This is a first of a series of articles I intend to pen regarding our Prime Minister Raila Amolo Odinga.
In this Part I, I simply present Raila’s profile, biography and timeline based on publicly available information, including entries from Wikipedia.
January 7, 1945: Raila Amollo Odinga is born.
Kisumu Union Primary School, Maranda Primary and High School
Herder Institut, a part of the philological faculty at the University of Leipzig in East Germany
2001 to 2002: Minister of Energy
2003 to 2005: Minister of Roads, Public Works and Housing
2008 – Now: Prime Minister of the Republic of Kenya
1992 – Now Member of Parliament for Langata constituency.
1970 – Lecturer at the University of Nairobi
1971 – Established Standard Processing Equipment Construction & Erection Ltd (later renamed East African Spectre), a company manufacturing liquid petroleum gas cylinders.
1974 – Appointed group standards manager of the Kenya Bureau of Standards, in 1978 he was promoted to its Deputy Director, a post he held until his 1982 detention.
1982 – Raila was placed under house arrest for seven months after being suspected of collaborating with the plotters of a failed coup attempt against President Daniel arap Moi in 1982. He was later charged with treason and detained without trial for six years.
February 6, 1988 – Released from prison.
September, 1988 – Raila was re-arrested for his involvement with human rights and pro-democracy activists pressing for multi-party democracy in Kenya, which was then a one-party state.
June 12, 1989, Raila was released only to be incarcerated again on
July 5, 1990.
June 12, 1989 – Released but only to be re-arrested yet again on July 5, 1990 together with Kenneth Matiba and former Nairobi Mayor, Charles Rubia.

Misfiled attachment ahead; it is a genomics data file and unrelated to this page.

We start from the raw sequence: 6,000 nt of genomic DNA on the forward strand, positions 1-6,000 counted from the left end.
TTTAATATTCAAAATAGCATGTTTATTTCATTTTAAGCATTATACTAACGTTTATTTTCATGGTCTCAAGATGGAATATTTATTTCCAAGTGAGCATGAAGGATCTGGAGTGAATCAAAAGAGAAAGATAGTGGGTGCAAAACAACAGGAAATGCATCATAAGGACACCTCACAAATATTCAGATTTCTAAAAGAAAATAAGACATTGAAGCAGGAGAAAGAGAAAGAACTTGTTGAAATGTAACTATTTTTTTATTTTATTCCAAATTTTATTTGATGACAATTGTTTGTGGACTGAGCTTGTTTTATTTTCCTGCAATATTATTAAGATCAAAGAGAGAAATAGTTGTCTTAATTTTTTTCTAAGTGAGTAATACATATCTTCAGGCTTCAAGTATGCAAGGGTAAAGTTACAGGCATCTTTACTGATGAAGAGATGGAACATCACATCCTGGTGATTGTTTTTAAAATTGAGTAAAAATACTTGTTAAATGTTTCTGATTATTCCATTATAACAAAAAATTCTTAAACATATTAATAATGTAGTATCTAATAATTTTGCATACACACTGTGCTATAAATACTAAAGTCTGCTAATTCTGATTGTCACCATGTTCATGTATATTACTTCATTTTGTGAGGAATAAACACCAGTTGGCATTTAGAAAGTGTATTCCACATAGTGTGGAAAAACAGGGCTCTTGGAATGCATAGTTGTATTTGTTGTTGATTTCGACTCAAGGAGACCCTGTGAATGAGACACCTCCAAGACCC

June 21, 1991 – Raila was released and in October, he fled the country to Norway amid government attempts to assassinate him.
In February 1992, Raila returned to join FORD, then led by his father Jaramogi Oginga Odinga. He was elected Vice Chairman of the General Purposes Committee of the party. In the months running up to the 1992 General Election, FORD split into Ford Kenya, led by Raila’s father Jaramogi Oginga Odinga, and FORD-Asili led by Kenneth Matiba. Raila became Ford-Kenya’s Deputy Director of Elections. Raila won the Langata Constituency parliamentary seat, previously held by Philip Leakey of KANU.
January 1994, Jaramogi Oginga Odinga died
In the 1997 General Election, Raila finished third after President Moi, the incumbent, and Democratic Party candidate Mwai Kibaki. He retained his position as the Langata MP.
June 2001 to 2002: Served in Moi’s Cabinet as Energy Minister
In 2002, the then President, Daniel Arap Moi, pulled a surprise by endorsing Uhuru Kenyatta – a son of Kenya’s first president Jomo Kenyatta to be his successor. Moi publicly asked Raila and others to support Uhuru as well.
Raila and other KANU members, however, including Kalonzo Musyoka, George Saitoti and Joseph Kamotho, opposed this step arguing that the then 38 year old Uhuru, was politically inexperienced and lacking leadership qualities to lead government. The Rainbow Movement went on to join the Liberal Democratic Party (LDP), which later teamed up with Mwai Kibaki’s National Alliance Party of Kenya (NAK), a coalition of several other parties, to form the National Rainbow Coalition (NARC) that eventually defeated Moi’s protege, Uhuru Kenyatta and had Kibaki elected president in a landslide with Raila’s famous words, “Kibaki Tosha,” having played a key role in having Kibaki nominated as NARC’s flag-bearer and therefore the eventual winner in the presidential elections.